Environmental Science and Pollution Research

, Volume 22, Issue 15, pp 11558–11573 | Cite as

Lake and watershed influences on the distribution of elemental contaminants in the Rideau Canal System, a UNESCO world heritage site

  • Shannon S. M. Stuyt
  • E. Emily V. Chapman
  • Linda M. CampbellEmail author
Research Article


Watershed-specific variables such as sediment particle size distribution, water depth, sedimentation rate, focusing factors, and catchment area to lake area ratio can affect the distribution of trace element contaminants to lakes. The aim of this study was to investigate sources of metals to three headwater lakes and to quantify effects of watershed-specific variables on spatial and temporal trends of trace elements (As, Cd, Co, Cr, Cu, Hg, K, Ni, Pb, Rb, and Zn) in sediments and mercury (Hg) concentrations in fish. Surface sediment and water samples were used to characterize spatial patterns, while sediment cores were collected to portray temporal trends. Historical trends of Hg in northern pike (Esox lucius) were assessed in relation to paleolimnological trends of sediment Hg concentrations. Similarity in timing of sediment peak trace element concentrations for the lakes suggests large-scale, atmospheric sources. The lake with highest catchment area-to-lake area ratio was consistently associated with highest sediment elemental concentrations and displayed significant correlations between increased sediment Hg concentrations and decreased pike tissue concentrations over time. This suggests that catchment area-to-lake area ratio is an important factor influencing the concentration of atmospherically derived contaminants within lake sediments and their transfer through the food web.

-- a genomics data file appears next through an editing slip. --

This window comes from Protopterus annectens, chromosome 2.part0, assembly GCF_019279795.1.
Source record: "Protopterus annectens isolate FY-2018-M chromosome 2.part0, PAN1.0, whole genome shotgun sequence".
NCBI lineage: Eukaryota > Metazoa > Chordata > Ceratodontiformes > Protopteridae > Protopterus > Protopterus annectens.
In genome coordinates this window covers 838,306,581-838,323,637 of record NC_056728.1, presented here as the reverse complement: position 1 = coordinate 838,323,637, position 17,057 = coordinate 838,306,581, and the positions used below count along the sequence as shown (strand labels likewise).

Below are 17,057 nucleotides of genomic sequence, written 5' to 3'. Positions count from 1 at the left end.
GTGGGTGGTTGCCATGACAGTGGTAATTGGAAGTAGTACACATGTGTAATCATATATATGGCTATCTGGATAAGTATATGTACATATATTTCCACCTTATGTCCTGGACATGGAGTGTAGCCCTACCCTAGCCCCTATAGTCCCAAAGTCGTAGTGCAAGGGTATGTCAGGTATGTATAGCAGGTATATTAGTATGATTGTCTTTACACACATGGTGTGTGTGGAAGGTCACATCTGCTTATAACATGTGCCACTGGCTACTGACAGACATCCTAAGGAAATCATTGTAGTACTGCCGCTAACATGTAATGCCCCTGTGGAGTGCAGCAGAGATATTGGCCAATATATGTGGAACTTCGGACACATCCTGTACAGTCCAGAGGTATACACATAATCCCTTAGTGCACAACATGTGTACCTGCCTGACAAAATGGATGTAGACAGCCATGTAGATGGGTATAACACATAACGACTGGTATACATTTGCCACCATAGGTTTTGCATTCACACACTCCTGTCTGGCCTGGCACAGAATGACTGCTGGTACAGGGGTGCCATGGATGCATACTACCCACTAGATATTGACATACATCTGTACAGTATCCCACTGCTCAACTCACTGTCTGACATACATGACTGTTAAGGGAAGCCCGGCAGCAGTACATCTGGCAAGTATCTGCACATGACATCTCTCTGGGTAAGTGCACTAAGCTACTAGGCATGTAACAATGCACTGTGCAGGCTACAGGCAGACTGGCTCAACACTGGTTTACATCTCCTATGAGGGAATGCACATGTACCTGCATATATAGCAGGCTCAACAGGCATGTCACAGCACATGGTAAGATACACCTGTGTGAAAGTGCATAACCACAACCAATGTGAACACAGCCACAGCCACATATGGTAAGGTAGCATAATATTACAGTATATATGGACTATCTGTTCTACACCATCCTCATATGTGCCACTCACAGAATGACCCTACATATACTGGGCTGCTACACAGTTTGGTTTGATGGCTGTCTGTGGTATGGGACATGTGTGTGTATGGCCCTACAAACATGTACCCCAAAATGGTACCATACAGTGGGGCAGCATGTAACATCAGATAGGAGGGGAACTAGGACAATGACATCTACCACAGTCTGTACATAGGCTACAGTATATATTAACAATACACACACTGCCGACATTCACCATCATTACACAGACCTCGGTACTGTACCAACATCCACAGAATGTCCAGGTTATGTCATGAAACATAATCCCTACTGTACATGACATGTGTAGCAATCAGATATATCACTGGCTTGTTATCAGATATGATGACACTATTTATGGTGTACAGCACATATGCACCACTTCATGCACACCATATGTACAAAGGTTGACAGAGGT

Metals Mercury Sediment Rideau Canal Distribution patterns Watershed characteristics 



This project was supported by an NSERC Discovery Grant and Queen’s Chancellor Award to Linda Campbell and by an Ontario Graduate Scholarship to Shannon Stuyt (nee Leblond). The authors thank John Smol and Peter Hodson, Department of Biology, Queen’s University for their feedback. The members of Queen’s PEARL research group, especially Dr. Brian Cumming and Chris Grooms, provided advice regarding equipment and data. Frank Phelan of Queen’s University Biological Station provided field support and access to QUBS boats when needed. John Rorabeck and Tom Pritchard assisted with obtaining fish on the Rideau Lakes. Hillary Knack, Chantal Vis, and other Parks Canada staff in Smiths Falls, Ontario, provided field support, information on logistics and history of the Rideau, and the use of Parks Canada facilities and boats.

Conflict of interest

No conflicts of interest are declared for this project.


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Copyright information

© Springer-Verlag Berlin Heidelberg 2015

Authors and Affiliations

  • Shannon S. M. Stuyt
    • 1
    • 3
  • E. Emily V. Chapman
    • 2
  • Linda M. Campbell
    • 1
    • 2
    Email author
  1. 1.Department of Biology and School of Environmental StudiesQueen’s UniversityKingstonCanada
  2. 2.Department of Environmental ScienceSaint Mary’s UniversityHalifaxCanada
  3. 3.Golder Associates Ltd.OttawaCanada

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